In the midst of weather entirely unseasonable for North Carolina in early April (near-freezing temperatures with persistent heavy rain and sleet) the Winston-Salem Symphony welcomed an enthusiastic audience to Reynolds Auditorium (a very nicely appointed high school auditorium in a residential neighborhood) for an evening with the man who is certainly the most celebrated flutist worldwide, Sir James Galway. The man himself did not appear until after intermission, but the programming for the first half was shaped by his presence, combining a Celtic-flavored work by onetime bad-boy Sir Peter Maxwell Davies with a little-known American work by an academic composer, Walter Piston.

An Orkney Wedding, with Sunrise, Op. 120a, by Davies, reflects the atmosphere and heritage of the Orkney Islands, a small cluster directly off the very northern tip of Scotland, with the Shetlands and the Faroes even farther off. Davies has lived in the Orkney Islands since 1971. The piece, written for John Williams and the Boston Pops in 1985, is full of Scottish folk-influenced material, treated affectionately, with idiomatic slides in the melodies, and Scotch snaps in the rhythms. A striking moment is the lovely violin solo for the concertmistress (accompanied by the other principal strings, solo) reflecting the moment late in the wedding celebration when a sufficiency of whiskey has been imbibed, leading to a very original musical depiction of the sun rising after an entire night of partying. A perfect and unforgettable coup de théâtre, a solo bagpiper processing to the stage from the rear of the hall (piped by principal oboe John Hammarback in full Scots regalia), brings the piece to a wonderful conclusion. The piece was sympathetically and movingly rendered by conductor Robert Moody and the band.

Walter Piston was once best known for his harmony textbook – he was a longtime professor at Harvard – and for a very few of his works which entered the repertoire, the best-known of which is probably the work chosen by Moody, the Suite from the Incredible Flutist, a work also commissioned by the Boston Pops, in 1938. The Suite reveals a composer deserving wider recognition (who has heard any of his eight symphonies in concert?), attractive, sensuous (in the “Tango of the Merchant’s Daughters”), and wittily American (the Circus March for winds, accompanied by loud cheers and huzzahs from the strings section, punctuated by virtuoso solo barks from a contrasbassist), with a rousing polka closing the work. Thoroughly enjoyable! More Piston, please.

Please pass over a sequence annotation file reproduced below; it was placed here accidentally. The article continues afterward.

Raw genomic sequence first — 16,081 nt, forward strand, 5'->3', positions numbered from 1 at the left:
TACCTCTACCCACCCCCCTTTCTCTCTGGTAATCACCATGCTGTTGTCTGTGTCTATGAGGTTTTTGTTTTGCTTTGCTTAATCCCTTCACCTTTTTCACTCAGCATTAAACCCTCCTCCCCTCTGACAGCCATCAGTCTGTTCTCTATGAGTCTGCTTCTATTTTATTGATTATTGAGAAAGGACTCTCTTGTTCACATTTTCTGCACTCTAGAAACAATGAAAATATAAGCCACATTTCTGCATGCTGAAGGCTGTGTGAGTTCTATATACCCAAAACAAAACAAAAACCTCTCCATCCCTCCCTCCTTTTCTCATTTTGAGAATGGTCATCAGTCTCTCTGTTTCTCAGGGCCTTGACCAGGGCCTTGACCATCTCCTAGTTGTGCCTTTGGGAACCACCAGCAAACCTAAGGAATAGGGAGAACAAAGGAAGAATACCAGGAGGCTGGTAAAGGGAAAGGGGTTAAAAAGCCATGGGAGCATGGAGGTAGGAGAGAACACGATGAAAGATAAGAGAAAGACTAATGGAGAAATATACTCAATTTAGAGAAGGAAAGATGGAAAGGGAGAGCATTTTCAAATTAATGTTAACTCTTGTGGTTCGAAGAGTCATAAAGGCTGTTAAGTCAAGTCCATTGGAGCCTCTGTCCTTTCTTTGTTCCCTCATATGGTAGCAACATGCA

The gala portion of the evening got underway after intermission, with our guest presenting a virtuoso reading of the Mozart Concerto in D, K 314 (285d). Galway is the most serious of musicians, with a superb technique that is entirely in service of the expression of the music, an absolute economy of means (his fingers seem barely to move), a poetry in which the musical gestures are heightened and punctuated with his body language, as he steps or turns or reaches into a phrase, a basic posture that seems completely at ease, an ability to shape tone color as needed. To be brief, a phenomenal musician who is still, at age 73, at the very top of his game.

For the closing work on the program, Galway was joined by his wife, Lady Jeanne Galway, flute, for a three-movement pasticcio of a plethora of Mozartean themes, The Magic Flutes, by David Overton, and put together for the duo (composed is too strong a word) for the most recent Mozart year. Lady Galway might be a valuable and expressive artist, but you would be hard put to tell from listening to the two Galways together in this far-overlong farrago. I really can’t imagine what audience could possibly find this contraption entertaining, and programming it shows a terrible lack of good taste on someone’s part. I am not one who thinks that music must be difficult and serious to be good, far to the contrary, but this was much beyond the pale.

The four encores began with yet another Mozart abomination, an arrangement of the “Alla Turca,” and moved to an attractive and effective “Shenandoah,” set for two flutes by composer Cindy McTee. Solo, Sir James Galway closed the evening with “Danny Boy,” perhaps the simplest, most beautiful and most heartfelt moment of the night, played with the most perfect cantabile, and finallyBrian Boru’s March,” a traditional Irish tune.